Mostly my attitude of just giving things a go works.
Yes things could work a lot better if I did train and if I did plan, but what that misses is that life can’t be an adventure if you plan all the unknowns away … and I want my life to be an adventure.
The problem with this philosophy is the assumption that things will still go well despite the lack of planning, ignoring the reality that sometimes adventures go badly and they aren’t fun at all.
|At least the boat was tied down well.|
A few hundred metres into my first 10km leg of the Bluff to Bluff paddle race, I emphatically believed that today was going to be one of those days where it wasn’t going to be fun. In fact I felt so bad that I seriously considered just pulling into shore and DNFing.
The only reason I continued at that point was because I knew Stephan and George needed me to get through at least one race leg so they could then also race. Put simply my survival percentages were slightly higher if I stayed in my boat than if I went ashore.
|George demonstrating what he’d do to me if I gave up.|
I should probably back up a step here and explain that the Bluff to Bluff is a brand new paddle race in Tasmania (put on by the Cradle Coast Outrigger Club) which consists of a 70km paddle between Wynyard and Devonport broken up into 7 relay legs… five of which are approximately 10kms and 2 of which are 5kms. It had to be done in teams of at least two people, and each paddler could only do a certain amount of legs, so in a three person team no person was allowed to do more than three legs and hence my need to complete at least one leg.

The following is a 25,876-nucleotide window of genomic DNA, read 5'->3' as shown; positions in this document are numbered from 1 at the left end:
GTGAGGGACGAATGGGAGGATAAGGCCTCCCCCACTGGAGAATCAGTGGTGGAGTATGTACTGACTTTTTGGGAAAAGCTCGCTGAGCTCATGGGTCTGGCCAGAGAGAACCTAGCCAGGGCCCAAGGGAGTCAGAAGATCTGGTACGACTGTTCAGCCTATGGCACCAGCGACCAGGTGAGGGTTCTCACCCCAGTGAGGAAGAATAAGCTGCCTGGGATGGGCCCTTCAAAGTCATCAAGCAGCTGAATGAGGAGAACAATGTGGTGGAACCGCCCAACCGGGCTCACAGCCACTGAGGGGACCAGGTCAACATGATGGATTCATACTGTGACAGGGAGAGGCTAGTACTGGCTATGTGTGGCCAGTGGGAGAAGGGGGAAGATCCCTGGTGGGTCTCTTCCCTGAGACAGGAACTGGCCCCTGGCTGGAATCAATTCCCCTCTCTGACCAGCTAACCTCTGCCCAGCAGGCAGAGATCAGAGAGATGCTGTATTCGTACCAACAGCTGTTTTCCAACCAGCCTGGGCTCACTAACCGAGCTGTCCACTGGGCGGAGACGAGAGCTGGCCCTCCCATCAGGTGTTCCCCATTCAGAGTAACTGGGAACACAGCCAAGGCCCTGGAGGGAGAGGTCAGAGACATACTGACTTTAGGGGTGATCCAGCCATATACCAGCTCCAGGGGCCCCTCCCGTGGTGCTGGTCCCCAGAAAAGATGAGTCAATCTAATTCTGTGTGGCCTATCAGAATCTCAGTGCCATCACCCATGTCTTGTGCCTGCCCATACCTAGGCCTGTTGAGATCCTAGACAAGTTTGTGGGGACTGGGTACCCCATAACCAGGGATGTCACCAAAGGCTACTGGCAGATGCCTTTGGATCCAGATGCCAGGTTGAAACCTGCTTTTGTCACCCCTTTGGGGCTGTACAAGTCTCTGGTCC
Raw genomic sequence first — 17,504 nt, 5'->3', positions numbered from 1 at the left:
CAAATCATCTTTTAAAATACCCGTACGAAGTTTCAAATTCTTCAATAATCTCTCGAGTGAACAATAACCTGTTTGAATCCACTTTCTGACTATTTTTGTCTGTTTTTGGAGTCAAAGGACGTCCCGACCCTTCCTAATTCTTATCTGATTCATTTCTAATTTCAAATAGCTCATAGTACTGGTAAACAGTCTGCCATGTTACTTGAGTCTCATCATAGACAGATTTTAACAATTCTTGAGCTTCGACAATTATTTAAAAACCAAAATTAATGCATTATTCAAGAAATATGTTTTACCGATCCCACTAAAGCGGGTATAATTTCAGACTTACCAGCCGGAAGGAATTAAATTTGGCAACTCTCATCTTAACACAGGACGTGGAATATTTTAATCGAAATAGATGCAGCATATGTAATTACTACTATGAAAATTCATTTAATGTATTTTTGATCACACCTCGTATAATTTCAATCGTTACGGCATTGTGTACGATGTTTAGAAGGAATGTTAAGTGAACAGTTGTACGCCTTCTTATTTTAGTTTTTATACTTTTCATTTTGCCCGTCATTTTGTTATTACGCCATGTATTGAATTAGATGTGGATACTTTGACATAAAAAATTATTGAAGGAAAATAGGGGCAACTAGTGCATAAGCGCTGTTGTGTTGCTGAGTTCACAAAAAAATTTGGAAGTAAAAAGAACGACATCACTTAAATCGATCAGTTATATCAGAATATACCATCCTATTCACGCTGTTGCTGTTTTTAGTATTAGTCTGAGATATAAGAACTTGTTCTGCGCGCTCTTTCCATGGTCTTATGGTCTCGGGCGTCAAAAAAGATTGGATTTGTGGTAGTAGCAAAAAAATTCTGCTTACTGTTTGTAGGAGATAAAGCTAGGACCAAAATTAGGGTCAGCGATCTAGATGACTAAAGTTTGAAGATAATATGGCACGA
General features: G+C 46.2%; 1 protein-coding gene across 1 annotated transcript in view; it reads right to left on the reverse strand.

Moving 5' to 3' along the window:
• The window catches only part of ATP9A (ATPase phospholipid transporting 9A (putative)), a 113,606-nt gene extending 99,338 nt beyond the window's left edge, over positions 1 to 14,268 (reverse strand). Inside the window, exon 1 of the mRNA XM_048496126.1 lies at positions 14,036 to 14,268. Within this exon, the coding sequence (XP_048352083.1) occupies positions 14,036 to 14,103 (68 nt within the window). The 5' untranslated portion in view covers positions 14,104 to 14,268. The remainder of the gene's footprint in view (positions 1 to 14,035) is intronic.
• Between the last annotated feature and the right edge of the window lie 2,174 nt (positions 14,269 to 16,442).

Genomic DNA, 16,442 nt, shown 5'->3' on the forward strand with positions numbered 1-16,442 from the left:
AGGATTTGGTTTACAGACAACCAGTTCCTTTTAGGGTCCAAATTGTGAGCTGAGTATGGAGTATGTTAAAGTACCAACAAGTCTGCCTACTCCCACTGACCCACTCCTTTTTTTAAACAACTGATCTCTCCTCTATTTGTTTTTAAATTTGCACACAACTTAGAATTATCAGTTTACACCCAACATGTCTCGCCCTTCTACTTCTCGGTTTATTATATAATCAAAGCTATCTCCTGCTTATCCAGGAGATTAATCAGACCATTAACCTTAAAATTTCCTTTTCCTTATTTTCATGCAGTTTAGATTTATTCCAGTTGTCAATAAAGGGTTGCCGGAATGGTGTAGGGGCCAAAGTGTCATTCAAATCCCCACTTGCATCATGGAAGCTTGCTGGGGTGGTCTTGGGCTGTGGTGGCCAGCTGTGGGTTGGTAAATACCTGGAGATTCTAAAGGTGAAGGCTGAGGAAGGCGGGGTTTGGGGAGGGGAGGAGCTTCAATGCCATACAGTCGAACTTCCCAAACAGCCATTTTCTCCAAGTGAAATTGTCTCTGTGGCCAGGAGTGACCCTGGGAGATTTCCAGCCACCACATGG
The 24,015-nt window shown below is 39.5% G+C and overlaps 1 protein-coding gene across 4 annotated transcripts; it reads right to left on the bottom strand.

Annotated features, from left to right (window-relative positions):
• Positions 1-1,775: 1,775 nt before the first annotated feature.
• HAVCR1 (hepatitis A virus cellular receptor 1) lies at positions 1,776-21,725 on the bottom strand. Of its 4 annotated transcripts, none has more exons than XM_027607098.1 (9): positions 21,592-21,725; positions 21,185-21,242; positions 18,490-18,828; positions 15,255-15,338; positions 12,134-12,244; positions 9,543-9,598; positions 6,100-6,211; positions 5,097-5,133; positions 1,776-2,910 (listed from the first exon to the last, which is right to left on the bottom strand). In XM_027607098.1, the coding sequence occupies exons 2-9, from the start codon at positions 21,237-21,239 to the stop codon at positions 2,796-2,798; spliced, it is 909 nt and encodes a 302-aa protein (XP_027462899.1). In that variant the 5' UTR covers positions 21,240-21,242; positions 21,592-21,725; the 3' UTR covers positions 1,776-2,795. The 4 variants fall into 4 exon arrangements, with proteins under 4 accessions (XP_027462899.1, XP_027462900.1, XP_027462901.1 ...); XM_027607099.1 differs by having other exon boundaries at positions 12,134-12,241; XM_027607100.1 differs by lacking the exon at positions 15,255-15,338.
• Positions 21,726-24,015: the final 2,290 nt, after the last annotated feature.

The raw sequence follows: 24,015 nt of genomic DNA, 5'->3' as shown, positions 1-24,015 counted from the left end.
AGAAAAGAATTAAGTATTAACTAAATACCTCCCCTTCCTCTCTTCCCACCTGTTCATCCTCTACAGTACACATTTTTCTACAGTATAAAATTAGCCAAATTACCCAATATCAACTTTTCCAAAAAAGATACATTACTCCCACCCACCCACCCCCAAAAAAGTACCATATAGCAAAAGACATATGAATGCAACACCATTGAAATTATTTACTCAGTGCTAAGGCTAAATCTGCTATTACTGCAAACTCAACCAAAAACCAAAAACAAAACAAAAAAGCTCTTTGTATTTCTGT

This being the inaugural year, entry numbers weren’t high with only 9 teams entered. The upside of this was that if we could get to the end of the race we were guaranteed a top ten finish … which would probably be the best I would ever come in a ski race in my life.
So anyway, I’m less than a kilometre into this race, I’m struggling to fight off a building nausea, breathing in deeply to try and get some, any, oxygen from out of my gasping lungs and into my screaming arms and all I could do is watch as the other eight teams pulled further and further ahead of me. I knew that for the first time in my life I was about to come last. Dead last.
I tried to put in a sprint to catch the boat that was just five metres in front of me, but I discovered that while you can make many parts of your body hurt more and pay more, you can’t do that with your lungs. If you can’t get enough oxygen into your lungs then there’s a limit, a hard limit, to what you can do.
And so the other teams pulled further and further away.
|That’s me at the back.|
I had lots of time to reflect on my folly in entering this race over the next hour or so and here’s several things not to do before entering Tasmania’s first and longest paddle relay race
- Don’t not train (and not just because double negatives are bad)
- Don’t not get in a boat for two weeks before the race. This should be self explanatory.
- Don’t think “OK, so I’ve had the flu for the last week, and I still spent all night coughing up my lungs, but I’ll be right” …. You won’t be.
- Don’t stay at the Somerset Hotel the night before … Especially if they are hosting the State Poker Championships.